Newton’s ideas apply to politics, too

apple.jpgFROM UNDERNEATH JASON’S APPLE TREE — As the more astute of you have managed to puzzle out from my cryptic user name, I am a newspaper reporter.

Recently, I was covering local election issues, including a proposed recall of a sales tax increase county legislators had passed earlier in the year.

Many people were upset about the increase, which at 0.25 percent would mean spending an extra quarter on every $100 purchase.

A local Libertarian PAC (I’m avoiding using all names here for contractual reasons) solicited several thousand signatures to get the matter on the November ballot so that voters could repeal it. Their plan worked.

But what rankled me were the attitudes of some of the PAC members in the days leading up to the election.

Those of us who have passed third grade are familiar with Isaac Newton’s Third Law of Motion (not gravity), which states that for every action, there is an opposite and equal reaction.

Another law posited by Newton — this time about thermodynamics — states that the total energy in a closed system is conserved. That means energy is transitive; if you convert heat to work or atomic reaction to work, it is lossless.

Physical concepts are fine for science, but politicos are quick to forget they are subject to the same rules.

One PAC member was very vocal in his arguments against the sales tax, saying money in our county is being spent irresponsibly, that plans to spend the additional revenue were fuzzy, that the tax had yet to be properly vetted by the public, and that generally the sitting officials’ priorities were all wrong.

I agree. The problem came when I asked him a simple question: If you were in charge, what would you change about public spending?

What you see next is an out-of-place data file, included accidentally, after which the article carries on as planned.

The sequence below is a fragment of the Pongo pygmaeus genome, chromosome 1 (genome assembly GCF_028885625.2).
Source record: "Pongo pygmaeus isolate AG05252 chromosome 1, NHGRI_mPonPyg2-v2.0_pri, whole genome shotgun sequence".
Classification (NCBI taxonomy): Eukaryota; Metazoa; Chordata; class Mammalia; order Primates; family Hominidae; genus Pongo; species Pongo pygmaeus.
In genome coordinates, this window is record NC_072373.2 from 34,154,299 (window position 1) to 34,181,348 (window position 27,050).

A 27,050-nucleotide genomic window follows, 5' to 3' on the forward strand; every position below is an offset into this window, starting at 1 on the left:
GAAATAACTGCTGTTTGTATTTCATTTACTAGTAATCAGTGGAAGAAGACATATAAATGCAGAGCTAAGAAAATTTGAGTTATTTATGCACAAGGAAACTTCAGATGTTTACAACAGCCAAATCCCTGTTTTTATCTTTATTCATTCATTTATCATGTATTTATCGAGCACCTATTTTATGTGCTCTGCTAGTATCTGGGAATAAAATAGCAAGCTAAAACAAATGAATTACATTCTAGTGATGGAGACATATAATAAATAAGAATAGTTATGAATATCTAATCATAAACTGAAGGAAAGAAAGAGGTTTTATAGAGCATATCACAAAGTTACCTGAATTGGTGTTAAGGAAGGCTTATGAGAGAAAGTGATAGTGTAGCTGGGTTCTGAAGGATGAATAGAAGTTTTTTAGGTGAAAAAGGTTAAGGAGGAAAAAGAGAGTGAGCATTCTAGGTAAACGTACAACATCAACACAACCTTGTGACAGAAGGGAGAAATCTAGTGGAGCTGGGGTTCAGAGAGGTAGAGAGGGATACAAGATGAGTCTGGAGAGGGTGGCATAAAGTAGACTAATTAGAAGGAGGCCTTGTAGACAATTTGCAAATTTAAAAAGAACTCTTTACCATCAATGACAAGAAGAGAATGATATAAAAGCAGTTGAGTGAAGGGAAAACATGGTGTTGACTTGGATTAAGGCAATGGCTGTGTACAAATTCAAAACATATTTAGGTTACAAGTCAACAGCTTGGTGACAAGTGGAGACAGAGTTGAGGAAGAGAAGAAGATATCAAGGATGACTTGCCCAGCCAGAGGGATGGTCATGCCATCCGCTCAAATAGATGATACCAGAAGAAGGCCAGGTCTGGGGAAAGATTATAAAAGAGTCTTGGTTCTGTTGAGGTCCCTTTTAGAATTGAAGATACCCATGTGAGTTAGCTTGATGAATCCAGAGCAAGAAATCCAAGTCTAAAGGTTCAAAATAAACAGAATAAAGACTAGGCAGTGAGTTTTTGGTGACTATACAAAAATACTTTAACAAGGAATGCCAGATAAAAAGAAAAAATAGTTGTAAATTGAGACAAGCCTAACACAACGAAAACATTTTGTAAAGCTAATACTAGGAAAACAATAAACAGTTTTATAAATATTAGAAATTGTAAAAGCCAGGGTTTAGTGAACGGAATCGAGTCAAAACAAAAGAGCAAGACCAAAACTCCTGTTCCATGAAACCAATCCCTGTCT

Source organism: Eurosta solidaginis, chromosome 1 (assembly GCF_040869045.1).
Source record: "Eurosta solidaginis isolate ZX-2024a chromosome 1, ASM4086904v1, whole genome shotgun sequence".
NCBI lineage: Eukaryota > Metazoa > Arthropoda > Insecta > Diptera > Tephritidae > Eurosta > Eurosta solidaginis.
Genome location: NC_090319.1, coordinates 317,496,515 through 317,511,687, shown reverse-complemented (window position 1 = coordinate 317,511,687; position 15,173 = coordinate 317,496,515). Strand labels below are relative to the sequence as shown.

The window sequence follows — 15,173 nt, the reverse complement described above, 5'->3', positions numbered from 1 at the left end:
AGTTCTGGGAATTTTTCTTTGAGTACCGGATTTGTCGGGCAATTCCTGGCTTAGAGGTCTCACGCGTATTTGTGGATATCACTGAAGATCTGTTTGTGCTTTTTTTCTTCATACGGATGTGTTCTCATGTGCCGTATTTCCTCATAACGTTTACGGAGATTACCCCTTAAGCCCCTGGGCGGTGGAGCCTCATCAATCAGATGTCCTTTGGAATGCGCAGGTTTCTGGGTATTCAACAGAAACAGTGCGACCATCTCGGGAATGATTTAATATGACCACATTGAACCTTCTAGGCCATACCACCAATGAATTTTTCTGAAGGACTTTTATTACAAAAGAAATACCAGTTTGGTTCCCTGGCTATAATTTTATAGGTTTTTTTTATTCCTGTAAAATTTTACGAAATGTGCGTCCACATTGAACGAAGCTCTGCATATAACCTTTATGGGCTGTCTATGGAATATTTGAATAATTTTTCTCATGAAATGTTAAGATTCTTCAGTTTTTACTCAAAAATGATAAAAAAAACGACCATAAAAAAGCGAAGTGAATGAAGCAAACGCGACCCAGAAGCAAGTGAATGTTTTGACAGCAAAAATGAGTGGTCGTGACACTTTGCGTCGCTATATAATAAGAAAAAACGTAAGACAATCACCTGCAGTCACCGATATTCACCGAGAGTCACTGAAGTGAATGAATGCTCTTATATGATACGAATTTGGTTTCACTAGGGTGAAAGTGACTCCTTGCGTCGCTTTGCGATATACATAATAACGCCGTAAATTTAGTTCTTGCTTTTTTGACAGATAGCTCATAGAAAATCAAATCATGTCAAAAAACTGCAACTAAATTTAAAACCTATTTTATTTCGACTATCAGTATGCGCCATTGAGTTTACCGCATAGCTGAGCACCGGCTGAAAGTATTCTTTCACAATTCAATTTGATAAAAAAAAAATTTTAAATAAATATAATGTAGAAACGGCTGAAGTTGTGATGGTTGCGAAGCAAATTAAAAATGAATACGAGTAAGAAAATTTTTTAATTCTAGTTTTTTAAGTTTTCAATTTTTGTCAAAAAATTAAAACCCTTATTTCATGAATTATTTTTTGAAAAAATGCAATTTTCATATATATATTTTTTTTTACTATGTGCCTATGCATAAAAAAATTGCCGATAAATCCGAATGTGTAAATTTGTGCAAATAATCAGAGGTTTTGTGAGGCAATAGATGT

He looked at me strangely, and said it wasn’t his place to say how the money should be spent — he only wanted to say how money shouldn’t be spent.

I pressed him: “Isn’t it fair — if you’re going to say money is being spent in the wrong areas — to say what areas it should be spent in instead? Isn’t that just the regular political collateral of a ‘Vote No On Issue X’ campaign?”

He responded that he was just a regular citizen, and it wasn’t a regular citizen’s job to decide how money should be spent. There was so much wrong with that statement that my jaw fell open.

First, he isn’t a “regular citizen” — whatever that means, comrade — he is a legislator (at a different level of government than the tax issue) who was seeking re-election. He was also a mouthpiece for a political action committee and was asking voters to rally behind him.

Second, it is by very nature every “regular” citizen’s job to provide input on how public money should be spent. That’s the most basic premise of representative government. To assert otherwise is to abdicate the responsibility of the electorate.

Third, the aforementioned Newtonian laws say that you can’t push without pushing back; you can’t burn a fuel without getting an equal amount of heat. In the same way, the social contract — the ‘physics’ that we use to interface with other people — doesn’t let people accuse others without reproach.

It’s simple: If you have the chutzpah to tell people that a policy is wrong, be ready also, then, to tell them what the better approach would be. Arming yourself with only negatives is not a good way to make progress. If you’re going to criticize, you should be obliged to offer an alternative.

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